Old secrets are also stirred up in Martin Edwards’ The Cipher Garden, when landscaper Warren Howe is murdered with his own scythe. For ten years, the police aren’t able to bring charges against anyone, because the main suspect, Howe’s wife, Tina, had an alibi for the time of the murder. DCI Hannah Scarlett and her Cold Case Review team re-open the case when anonymous notes suggest that Tina really was guilty. Together with Oxford historian Daniel Kind, Scarlett uncovers Howe’s past and the two of them find out that Howe’s death, along with two others, are directly caused by the revelation of those old secrets that came out after Howe died. Incidentally, this novel also presents other major life changes; for example, this investigation directly leads to an important and life-changing event for Hannah Scarlett.
At other times, death can spur someone to lay old “ghosts” to rest, just as marriage can. For instance, in Alexander McCall Smith’s Tears of the Giraffe, Andrea Curtin’s husband, Jack, has recently died. As she faces what to do at this watershed in her life, she decides that she wants to find out what happened to her son, Michael. Michael Curtin was living and working on a commune when he disappeared. At first, the police and local trackers tried to find him, but his body was never found. He was finally presumed dead. Now that Jack Curtin is dead, his widow decides to find out what really happened, so she asks Mma. Precious Ramotswe to find out the truth.
Even in crime fiction that isn’t focused on a major life event, those watershed events frequently play a role in a novel or series. For example, Lilian Jackson Braun’s sleuth, Jim Qwilleran, faces a watershed when he nearly commits suicide after an ugly divorce and a bout with alcoholism. He’s rescued by a friend who’s a newspaper editor, and given a job writing features. That second chance leads Qwilleran into a whole new career. When, by a fluke, he inherits a vast fortune, Qwilleran faces another watershed – a major move to tiny Pickax, a small town in rural Moose County. Those major changes lead Qwilleran to a whole new life – and lots of new investigations. Michael Connelly’s Harry Bosch also goes through several life changes in the course of the novels that feature him. Personal loss, firings, relocation, and marriage are just a few of the watershed events that he faces.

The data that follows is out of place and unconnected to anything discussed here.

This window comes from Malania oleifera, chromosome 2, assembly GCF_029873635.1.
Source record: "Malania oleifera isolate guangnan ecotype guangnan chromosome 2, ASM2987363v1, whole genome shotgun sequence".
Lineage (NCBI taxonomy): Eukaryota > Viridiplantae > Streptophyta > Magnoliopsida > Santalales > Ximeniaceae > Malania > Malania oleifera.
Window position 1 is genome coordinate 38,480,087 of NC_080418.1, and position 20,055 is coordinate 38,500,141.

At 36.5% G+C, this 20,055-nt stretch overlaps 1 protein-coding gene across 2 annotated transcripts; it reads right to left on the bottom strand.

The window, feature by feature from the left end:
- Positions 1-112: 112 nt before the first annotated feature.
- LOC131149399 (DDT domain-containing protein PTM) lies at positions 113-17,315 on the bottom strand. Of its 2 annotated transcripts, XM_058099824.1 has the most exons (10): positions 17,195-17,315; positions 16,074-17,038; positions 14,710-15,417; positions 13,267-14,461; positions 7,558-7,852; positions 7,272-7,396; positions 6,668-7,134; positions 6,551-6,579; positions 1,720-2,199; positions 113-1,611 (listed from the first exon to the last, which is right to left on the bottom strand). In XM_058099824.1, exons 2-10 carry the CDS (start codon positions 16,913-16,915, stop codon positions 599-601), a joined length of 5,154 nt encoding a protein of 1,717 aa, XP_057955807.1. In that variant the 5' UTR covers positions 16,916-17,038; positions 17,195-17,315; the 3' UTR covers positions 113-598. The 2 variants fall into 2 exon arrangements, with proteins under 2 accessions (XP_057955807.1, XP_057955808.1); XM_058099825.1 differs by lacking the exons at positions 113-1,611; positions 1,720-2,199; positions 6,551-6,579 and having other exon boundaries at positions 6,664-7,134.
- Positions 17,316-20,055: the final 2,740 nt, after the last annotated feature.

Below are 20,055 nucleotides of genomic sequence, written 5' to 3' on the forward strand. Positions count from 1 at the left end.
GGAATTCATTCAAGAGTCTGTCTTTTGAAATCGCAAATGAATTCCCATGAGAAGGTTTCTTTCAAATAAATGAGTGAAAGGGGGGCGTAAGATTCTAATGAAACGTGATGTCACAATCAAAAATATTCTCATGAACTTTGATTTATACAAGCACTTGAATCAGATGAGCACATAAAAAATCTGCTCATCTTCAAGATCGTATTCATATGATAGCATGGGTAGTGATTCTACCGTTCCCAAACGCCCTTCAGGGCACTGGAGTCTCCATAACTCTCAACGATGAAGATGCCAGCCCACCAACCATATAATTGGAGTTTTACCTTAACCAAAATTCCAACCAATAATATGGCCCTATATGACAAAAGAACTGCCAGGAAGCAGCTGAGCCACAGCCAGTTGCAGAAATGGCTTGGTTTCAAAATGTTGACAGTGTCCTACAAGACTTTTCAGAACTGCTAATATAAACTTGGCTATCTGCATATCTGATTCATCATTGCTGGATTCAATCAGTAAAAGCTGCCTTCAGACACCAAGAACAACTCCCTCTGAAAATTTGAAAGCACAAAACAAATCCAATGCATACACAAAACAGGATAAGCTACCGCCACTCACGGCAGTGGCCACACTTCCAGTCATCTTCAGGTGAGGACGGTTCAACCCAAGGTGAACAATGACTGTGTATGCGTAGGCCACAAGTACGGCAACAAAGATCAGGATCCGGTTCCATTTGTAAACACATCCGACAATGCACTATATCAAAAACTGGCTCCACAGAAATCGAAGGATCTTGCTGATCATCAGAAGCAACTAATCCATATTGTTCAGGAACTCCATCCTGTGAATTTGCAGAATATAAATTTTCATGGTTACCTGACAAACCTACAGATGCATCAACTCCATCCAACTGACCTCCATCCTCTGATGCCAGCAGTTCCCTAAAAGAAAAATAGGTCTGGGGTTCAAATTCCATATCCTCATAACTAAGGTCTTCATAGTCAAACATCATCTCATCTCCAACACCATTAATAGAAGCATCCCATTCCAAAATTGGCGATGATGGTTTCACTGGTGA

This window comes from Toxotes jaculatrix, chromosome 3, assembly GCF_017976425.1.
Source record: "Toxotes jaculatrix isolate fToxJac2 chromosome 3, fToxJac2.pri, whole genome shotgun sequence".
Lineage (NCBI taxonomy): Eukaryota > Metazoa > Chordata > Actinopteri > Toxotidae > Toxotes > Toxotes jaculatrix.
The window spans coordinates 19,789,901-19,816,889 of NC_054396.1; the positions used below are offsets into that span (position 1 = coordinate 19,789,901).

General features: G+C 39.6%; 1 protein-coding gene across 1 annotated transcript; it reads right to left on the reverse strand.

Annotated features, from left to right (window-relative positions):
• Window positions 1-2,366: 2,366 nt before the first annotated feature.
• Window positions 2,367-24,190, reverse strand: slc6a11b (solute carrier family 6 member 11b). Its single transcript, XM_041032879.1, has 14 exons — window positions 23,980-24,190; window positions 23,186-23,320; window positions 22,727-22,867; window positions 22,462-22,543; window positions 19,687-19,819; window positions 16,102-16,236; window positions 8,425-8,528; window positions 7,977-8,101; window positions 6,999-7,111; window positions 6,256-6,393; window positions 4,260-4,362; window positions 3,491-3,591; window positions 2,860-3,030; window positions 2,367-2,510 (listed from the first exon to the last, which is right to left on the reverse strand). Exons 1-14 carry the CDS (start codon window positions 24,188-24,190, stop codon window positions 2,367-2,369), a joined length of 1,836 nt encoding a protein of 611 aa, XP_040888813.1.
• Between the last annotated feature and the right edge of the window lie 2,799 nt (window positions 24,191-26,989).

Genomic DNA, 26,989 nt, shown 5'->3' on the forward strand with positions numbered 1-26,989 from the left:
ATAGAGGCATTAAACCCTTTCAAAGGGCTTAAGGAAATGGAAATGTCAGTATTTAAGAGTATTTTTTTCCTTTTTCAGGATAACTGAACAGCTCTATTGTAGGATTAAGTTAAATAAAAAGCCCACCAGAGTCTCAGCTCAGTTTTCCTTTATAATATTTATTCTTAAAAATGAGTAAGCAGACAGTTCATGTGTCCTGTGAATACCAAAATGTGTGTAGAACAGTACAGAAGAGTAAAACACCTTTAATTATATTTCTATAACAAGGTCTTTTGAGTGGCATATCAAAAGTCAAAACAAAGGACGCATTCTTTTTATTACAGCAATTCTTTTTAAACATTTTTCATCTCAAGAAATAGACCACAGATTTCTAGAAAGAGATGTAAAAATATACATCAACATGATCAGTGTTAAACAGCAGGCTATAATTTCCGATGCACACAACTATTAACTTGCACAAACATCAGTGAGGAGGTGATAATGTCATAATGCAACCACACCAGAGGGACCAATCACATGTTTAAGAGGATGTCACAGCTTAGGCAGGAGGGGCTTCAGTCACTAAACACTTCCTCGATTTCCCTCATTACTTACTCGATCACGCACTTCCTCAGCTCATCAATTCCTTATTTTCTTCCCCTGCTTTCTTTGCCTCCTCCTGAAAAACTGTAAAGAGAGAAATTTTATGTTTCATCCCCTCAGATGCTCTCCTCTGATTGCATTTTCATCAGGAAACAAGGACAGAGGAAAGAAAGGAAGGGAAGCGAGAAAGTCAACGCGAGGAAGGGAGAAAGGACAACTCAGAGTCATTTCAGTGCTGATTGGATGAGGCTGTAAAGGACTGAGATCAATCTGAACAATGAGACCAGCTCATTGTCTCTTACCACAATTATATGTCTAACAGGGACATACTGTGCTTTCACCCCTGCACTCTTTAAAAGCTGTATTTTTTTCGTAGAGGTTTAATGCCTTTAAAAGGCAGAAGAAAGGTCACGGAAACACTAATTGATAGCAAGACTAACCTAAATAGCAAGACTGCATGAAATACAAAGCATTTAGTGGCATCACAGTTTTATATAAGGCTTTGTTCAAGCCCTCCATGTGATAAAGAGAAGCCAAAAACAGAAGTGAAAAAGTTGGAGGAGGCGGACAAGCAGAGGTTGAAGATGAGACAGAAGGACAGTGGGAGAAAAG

In Ian Rankin’s Exit Music, Inspector John Rebus also faces a major life change – his retirement. That upcoming event spurs him to try to “clean up” as many cases as he can, and he pushes his partner, Detective Sergeant Siobhan Clarke, to work on those cases. They’re soon caught up in another investigation, though – the murder of Russian dissident poet Alexander Todorov. Rebus’ impending retirement is woven throughout the novel, and at the end, it plays a role in the novel’s final twist.
Major life changes are very important parts of our lives, and so it makes sense that they’re also woven throughout crime fiction novels. As usual, I’ve only touched on a few examples. What do you think? Do you enjoy novels that address those watershed events? Or do you find that they detract from the mystery that is supposed to be at the center of the story?
By the way….those boxes you see in the ‘photo? They are evidence of a major upcoming change in my life. My family and I will be moving this week-end. Not far, so it won’t be a bad move, but you have no idea how many boxes of books I have!! ; )
*Note: The title of this post is a line from David Bowie’s Changes.